Saddle Bronc Riding • Inducted 1979
Mike Stuart of Wynnewood, Okla., was known as a happy-go-lucky ranch cowboy who learned the fundamentals of rodeo through his day-to-day work on the RO outfit along the San Pedro River in southwestern Arizona and northern Sonora. Stuart, born March 10, 1901, hit the rodeo circuit in 1918 as a two-event cowboy competing in saddle bronc riding and tie-down roping. In 1926, one of his best years, he rode a 1,400-pound bronc known as Grizzly Sal at the rodeo in Vernon, British Columbia. The horse fell with him and rolled into a fence, shearing off the saddle horn. That may have started the trend that is universal today. A bronc saddle has no horn, which could severely injure a cowboy if a horse rolled over on him. At Calgary that same year, Stuart rode Warman, a bronc voted best at the Stampede three years running. That same summer, Stuart won the bronc riding championship at Cheyenne. In 1927, Stuart won the tie-down roping title at Calgary. He passed away Nov. 27, 1984.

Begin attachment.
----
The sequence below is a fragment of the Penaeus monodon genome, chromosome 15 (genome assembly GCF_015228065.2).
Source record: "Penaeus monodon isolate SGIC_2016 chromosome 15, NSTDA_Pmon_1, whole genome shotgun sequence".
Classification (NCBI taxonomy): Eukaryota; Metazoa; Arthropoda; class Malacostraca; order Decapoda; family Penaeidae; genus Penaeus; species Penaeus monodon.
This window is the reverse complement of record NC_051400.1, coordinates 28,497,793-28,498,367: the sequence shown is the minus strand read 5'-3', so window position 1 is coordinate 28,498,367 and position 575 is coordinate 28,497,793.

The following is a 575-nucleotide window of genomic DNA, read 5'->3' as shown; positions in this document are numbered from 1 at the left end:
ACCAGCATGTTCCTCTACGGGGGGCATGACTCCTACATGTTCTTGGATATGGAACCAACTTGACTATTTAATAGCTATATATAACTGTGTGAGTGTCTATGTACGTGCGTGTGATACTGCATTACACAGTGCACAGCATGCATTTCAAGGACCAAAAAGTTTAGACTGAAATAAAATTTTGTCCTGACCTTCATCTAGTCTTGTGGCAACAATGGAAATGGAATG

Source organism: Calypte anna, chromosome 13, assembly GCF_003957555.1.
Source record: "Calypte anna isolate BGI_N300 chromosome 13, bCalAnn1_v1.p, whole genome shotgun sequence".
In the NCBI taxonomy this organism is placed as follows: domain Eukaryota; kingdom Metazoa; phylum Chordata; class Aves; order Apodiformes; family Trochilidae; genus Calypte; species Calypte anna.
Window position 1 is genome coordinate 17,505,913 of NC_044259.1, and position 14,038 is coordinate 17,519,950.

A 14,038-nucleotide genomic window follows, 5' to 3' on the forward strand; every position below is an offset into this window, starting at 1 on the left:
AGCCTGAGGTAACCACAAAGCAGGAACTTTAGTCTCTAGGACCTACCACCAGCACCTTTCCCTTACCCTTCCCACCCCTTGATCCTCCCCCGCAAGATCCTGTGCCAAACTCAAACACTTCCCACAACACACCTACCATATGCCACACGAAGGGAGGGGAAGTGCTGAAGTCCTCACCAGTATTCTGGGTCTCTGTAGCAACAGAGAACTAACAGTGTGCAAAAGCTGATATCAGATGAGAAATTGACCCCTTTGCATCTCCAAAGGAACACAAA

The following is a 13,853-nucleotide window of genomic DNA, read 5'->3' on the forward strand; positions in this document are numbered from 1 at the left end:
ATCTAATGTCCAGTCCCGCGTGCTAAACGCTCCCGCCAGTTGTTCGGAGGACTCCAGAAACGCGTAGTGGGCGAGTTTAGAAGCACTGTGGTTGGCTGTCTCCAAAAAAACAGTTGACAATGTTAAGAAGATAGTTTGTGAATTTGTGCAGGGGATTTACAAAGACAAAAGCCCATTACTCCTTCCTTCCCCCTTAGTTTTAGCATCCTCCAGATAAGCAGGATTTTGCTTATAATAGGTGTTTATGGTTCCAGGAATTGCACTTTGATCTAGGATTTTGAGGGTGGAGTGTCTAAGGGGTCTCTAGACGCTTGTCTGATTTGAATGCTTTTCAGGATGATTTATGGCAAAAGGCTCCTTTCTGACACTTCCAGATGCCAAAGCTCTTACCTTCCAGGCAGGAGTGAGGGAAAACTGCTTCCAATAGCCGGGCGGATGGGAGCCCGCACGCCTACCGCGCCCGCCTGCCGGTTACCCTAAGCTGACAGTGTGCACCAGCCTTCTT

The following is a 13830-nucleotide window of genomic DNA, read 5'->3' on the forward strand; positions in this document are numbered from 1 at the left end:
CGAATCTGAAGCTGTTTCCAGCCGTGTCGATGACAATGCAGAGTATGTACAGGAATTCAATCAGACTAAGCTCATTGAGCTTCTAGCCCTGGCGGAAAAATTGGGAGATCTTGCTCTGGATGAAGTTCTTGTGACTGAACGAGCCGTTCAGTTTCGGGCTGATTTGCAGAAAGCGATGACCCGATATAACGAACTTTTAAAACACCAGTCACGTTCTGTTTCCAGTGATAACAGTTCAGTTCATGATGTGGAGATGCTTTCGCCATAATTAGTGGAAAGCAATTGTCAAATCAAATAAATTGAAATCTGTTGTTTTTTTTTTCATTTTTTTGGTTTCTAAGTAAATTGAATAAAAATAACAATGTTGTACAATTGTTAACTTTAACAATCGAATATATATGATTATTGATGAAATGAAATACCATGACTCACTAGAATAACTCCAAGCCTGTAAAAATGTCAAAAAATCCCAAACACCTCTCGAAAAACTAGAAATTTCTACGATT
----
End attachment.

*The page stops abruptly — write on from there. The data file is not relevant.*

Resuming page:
World Championships: 1
*1926: in Calgary and Cheyenne
Born: March 10, 1901 in Pauls Valley, Oklahoma
Died: November 27, 1984 in Prescott, Arizona
*Before 1929 many regional rodeos called the winners of events world champions; sometimes legitimately according to the Rodeo Historical Society.
World’s Oldest Rodeo Prescott Frontier Days
Steer Roping: 1937
Team Roping: 1937